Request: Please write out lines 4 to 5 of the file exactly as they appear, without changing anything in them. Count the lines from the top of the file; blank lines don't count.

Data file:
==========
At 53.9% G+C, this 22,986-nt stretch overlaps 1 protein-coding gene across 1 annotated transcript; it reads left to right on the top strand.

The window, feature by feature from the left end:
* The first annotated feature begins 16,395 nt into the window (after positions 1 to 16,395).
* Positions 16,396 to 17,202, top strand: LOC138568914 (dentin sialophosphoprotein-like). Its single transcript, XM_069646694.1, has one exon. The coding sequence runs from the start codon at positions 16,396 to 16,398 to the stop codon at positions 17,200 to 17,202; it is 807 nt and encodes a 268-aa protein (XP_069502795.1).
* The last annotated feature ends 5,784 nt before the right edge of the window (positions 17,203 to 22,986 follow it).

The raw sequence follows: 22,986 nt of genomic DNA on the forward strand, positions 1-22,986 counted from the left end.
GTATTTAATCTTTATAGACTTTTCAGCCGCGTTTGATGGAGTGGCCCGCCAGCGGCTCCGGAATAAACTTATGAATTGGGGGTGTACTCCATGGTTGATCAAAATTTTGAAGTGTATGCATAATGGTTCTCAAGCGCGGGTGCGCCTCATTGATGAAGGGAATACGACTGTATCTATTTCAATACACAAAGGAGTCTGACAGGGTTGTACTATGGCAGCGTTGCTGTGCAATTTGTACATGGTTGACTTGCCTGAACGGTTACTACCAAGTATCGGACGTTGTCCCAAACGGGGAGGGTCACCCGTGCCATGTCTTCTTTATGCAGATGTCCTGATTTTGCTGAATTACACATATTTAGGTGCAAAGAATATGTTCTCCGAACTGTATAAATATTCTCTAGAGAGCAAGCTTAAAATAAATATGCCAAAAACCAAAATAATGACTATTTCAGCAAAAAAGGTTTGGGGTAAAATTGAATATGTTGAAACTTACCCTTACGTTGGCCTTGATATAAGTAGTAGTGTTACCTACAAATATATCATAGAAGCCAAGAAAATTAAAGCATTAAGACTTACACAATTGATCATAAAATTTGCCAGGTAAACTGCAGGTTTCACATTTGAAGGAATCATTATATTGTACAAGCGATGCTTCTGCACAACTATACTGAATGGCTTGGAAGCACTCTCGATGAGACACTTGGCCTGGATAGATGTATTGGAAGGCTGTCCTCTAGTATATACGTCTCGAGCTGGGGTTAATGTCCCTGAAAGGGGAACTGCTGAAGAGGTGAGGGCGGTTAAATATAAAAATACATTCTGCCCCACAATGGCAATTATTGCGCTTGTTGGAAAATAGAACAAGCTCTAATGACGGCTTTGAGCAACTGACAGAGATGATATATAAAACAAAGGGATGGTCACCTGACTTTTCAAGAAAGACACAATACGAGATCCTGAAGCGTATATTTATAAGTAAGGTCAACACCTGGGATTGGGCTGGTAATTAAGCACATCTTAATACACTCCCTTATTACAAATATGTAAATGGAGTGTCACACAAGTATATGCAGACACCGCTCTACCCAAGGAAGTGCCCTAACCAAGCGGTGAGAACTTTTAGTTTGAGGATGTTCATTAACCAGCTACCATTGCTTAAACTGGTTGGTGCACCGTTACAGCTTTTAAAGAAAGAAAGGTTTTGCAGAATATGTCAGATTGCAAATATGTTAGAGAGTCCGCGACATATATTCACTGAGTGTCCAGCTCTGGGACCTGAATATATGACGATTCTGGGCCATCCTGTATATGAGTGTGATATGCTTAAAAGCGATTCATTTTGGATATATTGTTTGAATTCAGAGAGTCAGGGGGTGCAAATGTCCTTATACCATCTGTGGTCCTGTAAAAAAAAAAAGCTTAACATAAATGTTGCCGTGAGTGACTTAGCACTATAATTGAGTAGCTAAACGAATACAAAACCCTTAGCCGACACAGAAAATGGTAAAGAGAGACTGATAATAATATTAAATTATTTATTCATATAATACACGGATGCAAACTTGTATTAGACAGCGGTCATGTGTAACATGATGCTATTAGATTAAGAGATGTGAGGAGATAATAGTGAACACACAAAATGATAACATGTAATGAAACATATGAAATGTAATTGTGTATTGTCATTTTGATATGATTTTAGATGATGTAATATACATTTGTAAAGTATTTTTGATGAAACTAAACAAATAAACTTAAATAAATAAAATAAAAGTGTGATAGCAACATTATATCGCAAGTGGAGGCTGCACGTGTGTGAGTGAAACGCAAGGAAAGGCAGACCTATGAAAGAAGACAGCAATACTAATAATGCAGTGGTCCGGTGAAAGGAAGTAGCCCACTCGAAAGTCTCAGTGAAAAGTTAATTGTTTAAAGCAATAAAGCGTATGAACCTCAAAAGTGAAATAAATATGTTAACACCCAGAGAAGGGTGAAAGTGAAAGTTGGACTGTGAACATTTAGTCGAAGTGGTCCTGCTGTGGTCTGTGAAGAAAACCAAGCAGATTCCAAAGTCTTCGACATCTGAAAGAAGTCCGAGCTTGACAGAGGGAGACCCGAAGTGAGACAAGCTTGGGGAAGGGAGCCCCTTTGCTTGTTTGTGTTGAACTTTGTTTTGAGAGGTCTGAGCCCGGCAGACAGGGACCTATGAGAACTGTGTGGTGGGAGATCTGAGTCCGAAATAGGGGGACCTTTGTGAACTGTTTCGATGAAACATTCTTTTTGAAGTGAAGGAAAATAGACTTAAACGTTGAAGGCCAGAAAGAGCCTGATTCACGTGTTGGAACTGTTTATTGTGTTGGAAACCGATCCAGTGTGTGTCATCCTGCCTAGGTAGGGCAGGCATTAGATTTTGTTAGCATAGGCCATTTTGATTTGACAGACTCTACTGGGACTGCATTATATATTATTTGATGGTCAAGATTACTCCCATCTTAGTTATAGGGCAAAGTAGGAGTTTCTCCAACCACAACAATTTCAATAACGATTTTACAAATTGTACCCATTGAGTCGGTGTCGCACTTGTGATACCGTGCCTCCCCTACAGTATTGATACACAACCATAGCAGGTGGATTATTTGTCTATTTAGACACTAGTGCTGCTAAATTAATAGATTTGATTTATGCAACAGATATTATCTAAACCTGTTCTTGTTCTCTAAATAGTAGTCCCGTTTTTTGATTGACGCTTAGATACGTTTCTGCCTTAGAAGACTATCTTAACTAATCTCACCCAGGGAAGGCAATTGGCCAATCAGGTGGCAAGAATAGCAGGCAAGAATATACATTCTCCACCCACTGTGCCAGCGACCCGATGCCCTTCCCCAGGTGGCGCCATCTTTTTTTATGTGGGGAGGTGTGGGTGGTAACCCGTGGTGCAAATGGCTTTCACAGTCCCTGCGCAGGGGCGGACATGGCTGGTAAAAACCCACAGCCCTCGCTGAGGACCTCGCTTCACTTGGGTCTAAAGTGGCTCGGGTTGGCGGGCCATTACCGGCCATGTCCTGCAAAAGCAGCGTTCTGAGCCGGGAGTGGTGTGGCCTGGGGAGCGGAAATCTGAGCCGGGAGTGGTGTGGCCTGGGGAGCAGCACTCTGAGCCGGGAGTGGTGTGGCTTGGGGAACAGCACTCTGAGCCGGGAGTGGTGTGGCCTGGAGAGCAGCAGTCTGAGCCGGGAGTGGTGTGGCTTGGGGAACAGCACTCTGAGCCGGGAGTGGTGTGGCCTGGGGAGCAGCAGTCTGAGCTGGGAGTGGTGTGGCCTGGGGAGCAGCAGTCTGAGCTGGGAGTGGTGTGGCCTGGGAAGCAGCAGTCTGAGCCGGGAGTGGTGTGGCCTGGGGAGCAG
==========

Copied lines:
* Positions 16,396 to 17,202, top strand: LOC138568914 (dentin sialophosphoprotein-like). Its single transcript, XM_069646694.1, has one exon. The coding sequence runs from the start codon at positions 16,396 to 16,398 to the stop codon at positions 17,200 to 17,202; it is 807 nt and encodes a 268-aa protein (XP_069502795.1).
* The last annotated feature ends 5,784 nt before the right edge of the window (positions 17,203 to 22,986 follow it).